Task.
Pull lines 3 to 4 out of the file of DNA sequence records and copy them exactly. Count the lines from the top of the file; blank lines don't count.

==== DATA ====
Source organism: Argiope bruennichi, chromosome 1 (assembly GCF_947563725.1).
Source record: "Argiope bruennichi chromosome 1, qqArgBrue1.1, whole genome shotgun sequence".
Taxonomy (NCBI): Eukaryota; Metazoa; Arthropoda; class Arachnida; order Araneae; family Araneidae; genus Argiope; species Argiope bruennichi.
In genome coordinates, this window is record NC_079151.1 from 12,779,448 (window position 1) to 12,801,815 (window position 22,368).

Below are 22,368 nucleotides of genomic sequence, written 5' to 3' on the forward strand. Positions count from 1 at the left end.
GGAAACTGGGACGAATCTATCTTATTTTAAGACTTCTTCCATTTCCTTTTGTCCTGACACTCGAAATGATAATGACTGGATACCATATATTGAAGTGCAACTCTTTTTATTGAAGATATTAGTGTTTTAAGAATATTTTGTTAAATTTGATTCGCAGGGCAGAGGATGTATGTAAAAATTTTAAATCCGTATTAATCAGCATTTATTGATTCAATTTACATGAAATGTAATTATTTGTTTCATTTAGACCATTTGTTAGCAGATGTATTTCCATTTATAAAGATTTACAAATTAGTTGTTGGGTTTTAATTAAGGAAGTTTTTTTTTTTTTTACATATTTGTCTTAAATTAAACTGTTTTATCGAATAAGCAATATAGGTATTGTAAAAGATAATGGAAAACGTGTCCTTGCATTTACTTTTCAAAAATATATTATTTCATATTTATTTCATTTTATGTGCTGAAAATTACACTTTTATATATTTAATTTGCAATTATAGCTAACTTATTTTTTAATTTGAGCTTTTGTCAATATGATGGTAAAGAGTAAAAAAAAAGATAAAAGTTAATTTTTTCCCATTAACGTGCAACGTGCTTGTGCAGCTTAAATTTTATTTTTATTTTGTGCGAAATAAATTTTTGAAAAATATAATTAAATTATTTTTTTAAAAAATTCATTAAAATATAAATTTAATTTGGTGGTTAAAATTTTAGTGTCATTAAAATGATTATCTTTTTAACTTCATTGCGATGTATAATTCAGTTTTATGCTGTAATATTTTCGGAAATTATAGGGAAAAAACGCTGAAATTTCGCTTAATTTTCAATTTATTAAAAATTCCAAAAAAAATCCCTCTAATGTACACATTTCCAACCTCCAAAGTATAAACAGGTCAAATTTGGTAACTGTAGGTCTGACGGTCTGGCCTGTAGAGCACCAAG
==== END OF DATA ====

Taxonomy (NCBI): Eukaryota; Metazoa; Arthropoda; class Arachnida; order Araneae; family Araneidae; genus Argiope; species Argiope bruennichi.
In genome coordinates, this window is record NC_079151.1 from 12,779,448 (window position 1) to 12,801,815 (window position 22,368).